This document is also a useful resource because, while social media is all anyone seems to be talking about in marketing, email is still a much needed and widely used piece of the marketing puzzle.
The trick is getting all of the pieces of your marketing approach to work together moving in the same direction.
One of my favorites from the Vertical Response list is the Subject Line Checker, what's yours?
Posted by: Nick Venturella
A quote from Richard Branson’s book, Business Stripped Bare (Amazon affiliate):
“In an era of digital downloads and headphones that tune out the rest of the world, the live-music experience offers something different, authentic and communal.”
As indie musicians have no trouble these days distributing their music (via the internet, etc.) there’s still the issue of actually being heard amongst the enormous amount of new music now available. So how do you stand out and differentiate yourself--being discovered by new fans while also being completely dedicated to your current loyal fans.
That quote gets at heart of what I think music, business and life are all about--people. People being their authentic selves and creating relationships sometimes around a communal event or through various forms of communication.
Specifically related to music: Creating unique experiences like those of a live concert help to create a feeling of involvement in something larger than yourself, an experience that you know is fleeting. However, a shared fleeting experience creates long-lasting memories. I also think when people know it will be a one-of-kind experience, meaning they know it is only here for a short while, people become more acutely aware of being present, in the moment. That, ‘right here and now’ presence-of-mind creates electric energy shared amongst those gathered to experience whatever event it is.
Those who continue to innovate to create that heightened sense of authentic, communal real-time awareness with their music and/or creative pursuits, both on- and off-line, are the ones who will likely have the most success. They’re also the ones most likely to recognize that that formula is rooted in human relationships, which transcends any and all technological tools that merely help you more easily communicate your messages to be able to build those relationships.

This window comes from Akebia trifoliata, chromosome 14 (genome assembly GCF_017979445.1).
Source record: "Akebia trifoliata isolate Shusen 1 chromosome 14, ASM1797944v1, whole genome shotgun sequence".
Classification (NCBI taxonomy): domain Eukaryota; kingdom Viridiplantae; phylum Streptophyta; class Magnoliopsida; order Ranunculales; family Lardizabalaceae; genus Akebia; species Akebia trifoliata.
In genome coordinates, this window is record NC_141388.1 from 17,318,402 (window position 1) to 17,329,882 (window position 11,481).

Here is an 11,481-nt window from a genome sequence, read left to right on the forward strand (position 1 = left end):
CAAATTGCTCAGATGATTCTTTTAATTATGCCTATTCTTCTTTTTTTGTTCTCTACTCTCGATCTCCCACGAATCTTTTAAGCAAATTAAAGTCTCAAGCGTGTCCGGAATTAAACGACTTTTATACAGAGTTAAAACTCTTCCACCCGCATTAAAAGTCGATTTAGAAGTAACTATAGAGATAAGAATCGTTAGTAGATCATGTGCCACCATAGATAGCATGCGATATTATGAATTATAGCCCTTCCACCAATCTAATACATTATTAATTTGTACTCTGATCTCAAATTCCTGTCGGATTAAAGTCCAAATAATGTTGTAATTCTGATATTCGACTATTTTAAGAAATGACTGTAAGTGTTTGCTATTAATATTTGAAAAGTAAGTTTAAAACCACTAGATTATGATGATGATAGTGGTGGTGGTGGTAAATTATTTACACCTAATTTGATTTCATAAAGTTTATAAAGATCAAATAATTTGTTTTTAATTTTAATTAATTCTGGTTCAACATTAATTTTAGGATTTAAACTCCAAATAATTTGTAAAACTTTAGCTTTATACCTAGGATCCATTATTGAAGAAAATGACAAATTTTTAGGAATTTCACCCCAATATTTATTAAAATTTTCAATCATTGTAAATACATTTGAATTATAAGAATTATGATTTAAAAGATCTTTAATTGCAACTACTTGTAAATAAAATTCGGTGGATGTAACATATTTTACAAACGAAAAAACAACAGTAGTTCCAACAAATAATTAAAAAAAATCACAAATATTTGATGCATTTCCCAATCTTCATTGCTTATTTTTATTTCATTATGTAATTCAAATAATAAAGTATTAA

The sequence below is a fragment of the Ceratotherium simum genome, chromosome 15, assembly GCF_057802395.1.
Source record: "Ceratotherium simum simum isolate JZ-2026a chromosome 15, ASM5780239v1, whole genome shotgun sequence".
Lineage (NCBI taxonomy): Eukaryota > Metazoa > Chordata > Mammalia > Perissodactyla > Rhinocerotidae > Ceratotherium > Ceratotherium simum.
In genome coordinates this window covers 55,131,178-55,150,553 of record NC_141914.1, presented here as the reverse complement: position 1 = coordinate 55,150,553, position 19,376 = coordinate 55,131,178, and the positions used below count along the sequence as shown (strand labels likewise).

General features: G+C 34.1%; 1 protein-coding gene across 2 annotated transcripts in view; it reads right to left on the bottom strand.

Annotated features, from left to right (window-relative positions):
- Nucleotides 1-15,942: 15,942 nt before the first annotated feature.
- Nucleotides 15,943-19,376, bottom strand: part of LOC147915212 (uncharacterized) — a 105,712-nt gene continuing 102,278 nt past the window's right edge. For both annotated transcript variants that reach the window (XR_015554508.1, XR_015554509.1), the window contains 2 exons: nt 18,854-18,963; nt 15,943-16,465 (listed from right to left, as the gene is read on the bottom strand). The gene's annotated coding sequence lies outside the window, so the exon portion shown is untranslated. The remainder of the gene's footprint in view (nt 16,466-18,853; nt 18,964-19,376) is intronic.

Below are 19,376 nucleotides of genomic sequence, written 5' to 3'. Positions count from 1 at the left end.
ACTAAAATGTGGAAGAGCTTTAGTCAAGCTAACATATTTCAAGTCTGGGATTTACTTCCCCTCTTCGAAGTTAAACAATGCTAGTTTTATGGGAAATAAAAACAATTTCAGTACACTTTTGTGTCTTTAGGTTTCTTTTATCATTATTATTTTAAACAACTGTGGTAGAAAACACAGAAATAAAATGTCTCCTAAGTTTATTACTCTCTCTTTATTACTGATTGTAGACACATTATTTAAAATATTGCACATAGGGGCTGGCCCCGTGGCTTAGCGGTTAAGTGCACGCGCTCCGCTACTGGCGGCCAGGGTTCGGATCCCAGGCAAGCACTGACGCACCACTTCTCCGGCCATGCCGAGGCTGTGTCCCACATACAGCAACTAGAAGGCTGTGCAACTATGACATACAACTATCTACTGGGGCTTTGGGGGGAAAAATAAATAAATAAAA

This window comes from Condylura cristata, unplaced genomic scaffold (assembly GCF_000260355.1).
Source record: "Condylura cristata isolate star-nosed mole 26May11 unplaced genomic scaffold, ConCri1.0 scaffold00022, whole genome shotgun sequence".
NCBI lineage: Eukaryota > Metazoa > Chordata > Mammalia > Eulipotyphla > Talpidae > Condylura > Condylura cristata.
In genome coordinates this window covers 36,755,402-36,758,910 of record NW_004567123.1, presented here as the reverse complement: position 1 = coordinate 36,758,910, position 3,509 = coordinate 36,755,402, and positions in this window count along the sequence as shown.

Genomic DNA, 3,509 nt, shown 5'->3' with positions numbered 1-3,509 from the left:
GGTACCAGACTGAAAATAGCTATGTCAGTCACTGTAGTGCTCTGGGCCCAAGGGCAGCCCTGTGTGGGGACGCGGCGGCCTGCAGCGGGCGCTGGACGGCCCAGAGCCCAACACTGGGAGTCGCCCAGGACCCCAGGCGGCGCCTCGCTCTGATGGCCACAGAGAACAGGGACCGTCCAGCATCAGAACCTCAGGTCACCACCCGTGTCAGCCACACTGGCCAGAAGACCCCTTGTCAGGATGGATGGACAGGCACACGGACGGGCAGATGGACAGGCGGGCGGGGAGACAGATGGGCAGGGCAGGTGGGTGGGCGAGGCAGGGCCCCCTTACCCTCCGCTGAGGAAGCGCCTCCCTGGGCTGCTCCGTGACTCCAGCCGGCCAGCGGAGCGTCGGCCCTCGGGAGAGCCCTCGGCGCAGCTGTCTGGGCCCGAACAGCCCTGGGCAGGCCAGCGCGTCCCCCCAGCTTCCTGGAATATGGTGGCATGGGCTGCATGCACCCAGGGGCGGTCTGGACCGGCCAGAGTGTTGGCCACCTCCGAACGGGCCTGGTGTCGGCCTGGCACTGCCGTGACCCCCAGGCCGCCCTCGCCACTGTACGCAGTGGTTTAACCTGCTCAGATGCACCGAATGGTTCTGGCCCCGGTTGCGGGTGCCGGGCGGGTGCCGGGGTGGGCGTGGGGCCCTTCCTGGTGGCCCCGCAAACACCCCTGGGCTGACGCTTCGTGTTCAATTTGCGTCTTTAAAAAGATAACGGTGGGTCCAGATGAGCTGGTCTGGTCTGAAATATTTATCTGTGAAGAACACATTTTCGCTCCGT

Posted by: Nick Venturella
Not long ago I was discussing music marketing tactics with a fellow colleague in the music industry. The discussion was great--there were some instances where we saw eye to eye and others where we didn’t, which is good, that’s typically where new ideas and growth come from.
It’s worth noting that my colleague is of the baby boomer generation and has industry experience prior to the steep decline of the major labels. In contrast, I’m on the cusp of gen X and Y, and my industry experience has only been of a DIY independent nature.
So, my music industry colleague asked me, “How would you market a new album if I gave you a collection of songs?” He asked this question, and in my mind I think he had an idea of what he thought the answer should be (perhaps I’m presuming too much, but that was my initial thought).
I tried to be thoughtful as I began to answer with ideas of building a buzz online via blogging and social media, utilizing online contests and related offline promotions and live shows, but my ideas kept driving everything back to online tactics that can help quickly build a community around the music, if done correctly.
His response, was, “Yes, but how would you market the album.” Clearly, we had a difference of opinion about what ‘marketing an album’ entails. I was thinking about building relationships with fans surrounding the album vs. interrupting fans with advertising and radio play. On one hand the audience being marketed to has some control regarding how they receive those marketing messages vs. having no control over how they receive marketing messages, with more interruptive tactics (ads and traditional radio play).